Protecting Retirement Assets During Divorce (QDRO)

Many people carefully put away money for decades so they can have a comfortable life after retiring. A divorce can put that plan in jeopardy. Disputes over retirement assets are common, especially when one spouse worked while the other stayed home to raise children. This is when you need representation in Qualified Domestic Relations Order (QDRO) to protect those assets and handle the division of retirement accounts.

How Are Retirement Accounts Handled in Divorce?

Arizona is a community property state. That means that even though your retirement portfolio was built through your financial contributions, your portfolio could be considered community property, and your spouse may have a claim to a portion of its value.

For the spouse who participated in the plan, there are concerns about depletion of the account and also concerns over providing for a future spouse and children. For the nonparticipant spouse, the money in the plan may be his or her only significant source of retirement income.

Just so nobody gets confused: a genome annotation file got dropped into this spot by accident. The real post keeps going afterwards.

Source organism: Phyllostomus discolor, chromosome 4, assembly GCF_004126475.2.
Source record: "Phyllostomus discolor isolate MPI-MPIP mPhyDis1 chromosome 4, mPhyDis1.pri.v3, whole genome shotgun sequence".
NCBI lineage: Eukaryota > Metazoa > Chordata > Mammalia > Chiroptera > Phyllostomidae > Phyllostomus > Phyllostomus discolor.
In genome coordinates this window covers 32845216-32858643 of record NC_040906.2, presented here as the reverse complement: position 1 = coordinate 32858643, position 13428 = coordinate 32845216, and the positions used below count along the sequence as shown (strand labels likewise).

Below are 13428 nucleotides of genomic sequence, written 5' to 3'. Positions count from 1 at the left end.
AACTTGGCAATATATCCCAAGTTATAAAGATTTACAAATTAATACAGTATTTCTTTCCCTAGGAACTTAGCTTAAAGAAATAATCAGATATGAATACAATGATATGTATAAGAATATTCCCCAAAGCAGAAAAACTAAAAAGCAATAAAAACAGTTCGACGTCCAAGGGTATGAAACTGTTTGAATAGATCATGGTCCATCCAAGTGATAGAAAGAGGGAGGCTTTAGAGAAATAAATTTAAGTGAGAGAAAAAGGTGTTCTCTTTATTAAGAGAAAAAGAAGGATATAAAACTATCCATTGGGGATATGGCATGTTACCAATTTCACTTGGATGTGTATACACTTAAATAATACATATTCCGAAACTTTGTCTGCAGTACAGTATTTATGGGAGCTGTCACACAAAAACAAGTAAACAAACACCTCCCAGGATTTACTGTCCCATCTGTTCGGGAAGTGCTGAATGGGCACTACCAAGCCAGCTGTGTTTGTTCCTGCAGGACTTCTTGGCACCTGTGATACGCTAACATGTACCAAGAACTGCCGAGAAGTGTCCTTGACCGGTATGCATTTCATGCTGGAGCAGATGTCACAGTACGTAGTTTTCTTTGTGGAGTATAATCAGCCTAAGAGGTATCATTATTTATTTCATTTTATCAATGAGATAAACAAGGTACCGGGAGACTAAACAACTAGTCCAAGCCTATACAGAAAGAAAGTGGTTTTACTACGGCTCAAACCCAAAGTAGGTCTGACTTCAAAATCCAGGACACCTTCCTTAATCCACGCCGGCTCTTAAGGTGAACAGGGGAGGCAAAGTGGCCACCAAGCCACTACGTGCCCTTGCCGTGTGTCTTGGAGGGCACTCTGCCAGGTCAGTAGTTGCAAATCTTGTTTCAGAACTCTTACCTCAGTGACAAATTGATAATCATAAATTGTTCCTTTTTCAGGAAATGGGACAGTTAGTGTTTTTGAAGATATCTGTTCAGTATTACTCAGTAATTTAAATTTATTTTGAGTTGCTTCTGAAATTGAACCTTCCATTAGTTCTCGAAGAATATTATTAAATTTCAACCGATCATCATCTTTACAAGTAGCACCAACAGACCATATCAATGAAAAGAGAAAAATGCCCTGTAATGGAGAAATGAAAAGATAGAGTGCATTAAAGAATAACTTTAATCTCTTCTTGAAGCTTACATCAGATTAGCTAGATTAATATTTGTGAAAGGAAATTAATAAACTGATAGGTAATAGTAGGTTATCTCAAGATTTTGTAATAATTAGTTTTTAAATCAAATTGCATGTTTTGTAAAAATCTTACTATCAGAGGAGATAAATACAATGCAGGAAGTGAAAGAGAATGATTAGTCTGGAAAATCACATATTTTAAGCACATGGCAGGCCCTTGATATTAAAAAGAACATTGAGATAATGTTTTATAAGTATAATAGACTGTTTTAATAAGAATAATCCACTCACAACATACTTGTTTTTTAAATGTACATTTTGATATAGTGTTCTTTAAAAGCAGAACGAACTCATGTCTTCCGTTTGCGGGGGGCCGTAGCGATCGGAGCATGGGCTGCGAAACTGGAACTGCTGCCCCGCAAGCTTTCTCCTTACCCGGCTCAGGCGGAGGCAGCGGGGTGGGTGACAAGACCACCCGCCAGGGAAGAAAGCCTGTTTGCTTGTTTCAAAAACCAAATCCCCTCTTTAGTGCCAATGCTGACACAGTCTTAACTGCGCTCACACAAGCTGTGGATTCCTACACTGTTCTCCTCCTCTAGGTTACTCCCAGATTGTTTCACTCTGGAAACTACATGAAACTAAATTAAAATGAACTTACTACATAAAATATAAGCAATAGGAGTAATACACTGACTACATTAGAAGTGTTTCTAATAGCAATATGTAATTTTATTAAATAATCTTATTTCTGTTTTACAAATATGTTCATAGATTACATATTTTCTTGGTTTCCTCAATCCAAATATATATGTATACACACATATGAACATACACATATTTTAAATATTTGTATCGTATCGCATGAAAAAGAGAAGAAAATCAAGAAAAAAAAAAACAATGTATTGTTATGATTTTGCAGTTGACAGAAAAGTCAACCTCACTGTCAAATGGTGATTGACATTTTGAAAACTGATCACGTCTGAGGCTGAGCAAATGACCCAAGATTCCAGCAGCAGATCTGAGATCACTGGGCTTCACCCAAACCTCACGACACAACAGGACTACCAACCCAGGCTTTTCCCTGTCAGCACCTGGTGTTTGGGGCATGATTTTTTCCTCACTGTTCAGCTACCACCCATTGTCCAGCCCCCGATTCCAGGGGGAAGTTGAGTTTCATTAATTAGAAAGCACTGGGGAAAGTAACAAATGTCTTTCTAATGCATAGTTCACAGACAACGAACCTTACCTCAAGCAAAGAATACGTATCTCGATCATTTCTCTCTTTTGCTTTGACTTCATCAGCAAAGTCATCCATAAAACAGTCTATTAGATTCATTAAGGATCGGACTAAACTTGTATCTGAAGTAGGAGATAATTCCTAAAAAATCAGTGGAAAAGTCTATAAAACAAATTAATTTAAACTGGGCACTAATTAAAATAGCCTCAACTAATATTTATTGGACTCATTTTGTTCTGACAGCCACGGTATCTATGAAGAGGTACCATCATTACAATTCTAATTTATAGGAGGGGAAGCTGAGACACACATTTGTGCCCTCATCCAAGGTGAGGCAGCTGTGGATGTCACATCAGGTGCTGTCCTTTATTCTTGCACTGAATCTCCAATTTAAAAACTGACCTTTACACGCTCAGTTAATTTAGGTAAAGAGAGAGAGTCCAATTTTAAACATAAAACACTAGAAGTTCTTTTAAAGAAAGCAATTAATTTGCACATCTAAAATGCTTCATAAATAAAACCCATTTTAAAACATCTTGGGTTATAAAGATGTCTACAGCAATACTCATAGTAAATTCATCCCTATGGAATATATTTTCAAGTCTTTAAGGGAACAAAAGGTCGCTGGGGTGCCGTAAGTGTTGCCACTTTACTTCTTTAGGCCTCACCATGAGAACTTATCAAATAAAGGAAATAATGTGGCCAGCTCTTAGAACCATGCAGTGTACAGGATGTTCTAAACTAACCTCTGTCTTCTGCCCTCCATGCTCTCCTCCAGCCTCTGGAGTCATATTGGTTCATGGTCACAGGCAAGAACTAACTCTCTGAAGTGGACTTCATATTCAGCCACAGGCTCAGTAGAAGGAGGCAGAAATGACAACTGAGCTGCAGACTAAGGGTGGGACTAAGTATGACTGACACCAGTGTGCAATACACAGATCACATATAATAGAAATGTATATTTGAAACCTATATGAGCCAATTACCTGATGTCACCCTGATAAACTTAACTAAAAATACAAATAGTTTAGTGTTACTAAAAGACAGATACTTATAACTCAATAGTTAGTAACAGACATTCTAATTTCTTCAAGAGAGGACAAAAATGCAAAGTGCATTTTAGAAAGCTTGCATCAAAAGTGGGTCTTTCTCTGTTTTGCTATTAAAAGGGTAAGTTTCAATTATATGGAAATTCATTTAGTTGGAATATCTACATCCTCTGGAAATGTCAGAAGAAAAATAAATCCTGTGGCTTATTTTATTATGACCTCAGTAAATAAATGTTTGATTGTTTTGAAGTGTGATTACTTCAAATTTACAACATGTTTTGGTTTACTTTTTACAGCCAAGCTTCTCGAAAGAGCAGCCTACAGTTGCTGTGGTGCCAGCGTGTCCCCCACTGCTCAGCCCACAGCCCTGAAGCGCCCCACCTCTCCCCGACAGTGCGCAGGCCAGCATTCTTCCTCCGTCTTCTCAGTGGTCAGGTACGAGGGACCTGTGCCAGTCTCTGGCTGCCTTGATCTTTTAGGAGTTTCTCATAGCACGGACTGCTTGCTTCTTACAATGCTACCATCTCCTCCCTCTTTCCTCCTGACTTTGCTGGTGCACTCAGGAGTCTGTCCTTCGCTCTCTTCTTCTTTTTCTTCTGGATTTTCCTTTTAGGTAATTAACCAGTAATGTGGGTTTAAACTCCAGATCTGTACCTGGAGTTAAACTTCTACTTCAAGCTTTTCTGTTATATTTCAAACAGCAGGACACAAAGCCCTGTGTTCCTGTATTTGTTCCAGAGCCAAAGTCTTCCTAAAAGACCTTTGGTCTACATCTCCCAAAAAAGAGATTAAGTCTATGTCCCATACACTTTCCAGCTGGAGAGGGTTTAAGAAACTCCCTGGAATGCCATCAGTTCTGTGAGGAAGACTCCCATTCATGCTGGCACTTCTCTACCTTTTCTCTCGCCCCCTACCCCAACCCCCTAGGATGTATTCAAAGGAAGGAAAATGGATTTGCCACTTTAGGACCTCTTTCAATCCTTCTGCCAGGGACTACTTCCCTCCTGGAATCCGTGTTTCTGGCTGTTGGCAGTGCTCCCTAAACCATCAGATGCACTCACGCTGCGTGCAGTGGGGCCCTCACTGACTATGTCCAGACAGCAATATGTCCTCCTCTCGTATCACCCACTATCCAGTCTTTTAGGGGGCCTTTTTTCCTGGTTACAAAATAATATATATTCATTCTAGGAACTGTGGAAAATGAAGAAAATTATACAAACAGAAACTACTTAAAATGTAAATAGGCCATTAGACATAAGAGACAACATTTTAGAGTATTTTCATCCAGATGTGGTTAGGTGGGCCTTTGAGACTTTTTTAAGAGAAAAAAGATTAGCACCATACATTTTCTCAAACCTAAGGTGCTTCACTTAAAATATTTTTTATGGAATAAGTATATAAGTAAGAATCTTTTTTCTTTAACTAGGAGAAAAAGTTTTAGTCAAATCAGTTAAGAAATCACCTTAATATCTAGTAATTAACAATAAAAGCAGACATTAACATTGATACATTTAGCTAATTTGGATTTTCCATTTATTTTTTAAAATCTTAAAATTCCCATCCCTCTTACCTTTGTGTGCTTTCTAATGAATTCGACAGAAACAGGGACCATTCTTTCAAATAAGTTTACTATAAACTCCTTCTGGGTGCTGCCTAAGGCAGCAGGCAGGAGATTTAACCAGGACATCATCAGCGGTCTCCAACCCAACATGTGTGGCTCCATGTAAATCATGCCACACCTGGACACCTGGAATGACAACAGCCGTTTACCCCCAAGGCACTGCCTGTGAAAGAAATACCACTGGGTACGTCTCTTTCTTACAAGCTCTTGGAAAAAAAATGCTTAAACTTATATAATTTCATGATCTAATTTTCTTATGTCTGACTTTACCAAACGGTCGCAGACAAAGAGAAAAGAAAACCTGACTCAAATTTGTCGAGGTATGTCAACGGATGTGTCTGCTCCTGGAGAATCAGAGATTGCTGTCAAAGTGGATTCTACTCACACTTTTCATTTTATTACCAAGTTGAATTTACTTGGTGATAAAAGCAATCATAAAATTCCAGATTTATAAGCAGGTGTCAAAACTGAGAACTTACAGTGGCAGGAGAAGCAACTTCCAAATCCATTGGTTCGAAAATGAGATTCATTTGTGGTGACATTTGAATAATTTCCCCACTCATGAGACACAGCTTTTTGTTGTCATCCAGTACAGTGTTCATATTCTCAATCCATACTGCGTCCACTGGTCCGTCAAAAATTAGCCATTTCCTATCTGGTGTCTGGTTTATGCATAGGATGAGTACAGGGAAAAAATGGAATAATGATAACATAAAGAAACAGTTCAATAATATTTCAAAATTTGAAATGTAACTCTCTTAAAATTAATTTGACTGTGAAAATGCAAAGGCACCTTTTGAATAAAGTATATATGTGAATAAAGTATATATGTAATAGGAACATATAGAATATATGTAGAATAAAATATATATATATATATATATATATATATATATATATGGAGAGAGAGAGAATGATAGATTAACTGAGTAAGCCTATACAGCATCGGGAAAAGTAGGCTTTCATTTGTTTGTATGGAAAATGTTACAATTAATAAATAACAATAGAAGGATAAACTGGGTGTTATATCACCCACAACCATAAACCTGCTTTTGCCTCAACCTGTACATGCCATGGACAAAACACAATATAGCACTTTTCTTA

At the law office of Gary J. Frank, we help clients understand how the property division process will affect retirement assets, including:

  • 401(k) accounts
  • IRAs
  • Deferred compensation plans
  • Stocks and bonds
  • Pensions, including state and military pensions
  • Other types of retirement plans

What About Qualified Domestic Relations Orders (QDROs)?

A QDRO is a highly specialized and technical document that many retirement plans require to be on file before they will allow a plan’s assets to be distributed. They are intended to prevent an early withdrawal from the accounts, which would carry heavy tax penalties. At our firm, we work with QDRO experts who are highly qualified and experienced in handling complex marital estates. Getting these documents right the first time and serving them on the plan administrator properly is critical to avoid penalties. You can be confident in our ability to get the details correct and protect your retirement funds.

To learn more about how your retirement accounts may be affected during divorce, we invite you to schedule a consultation with our skilled attorneys. Call 602-383-3610 or contact our law office online.

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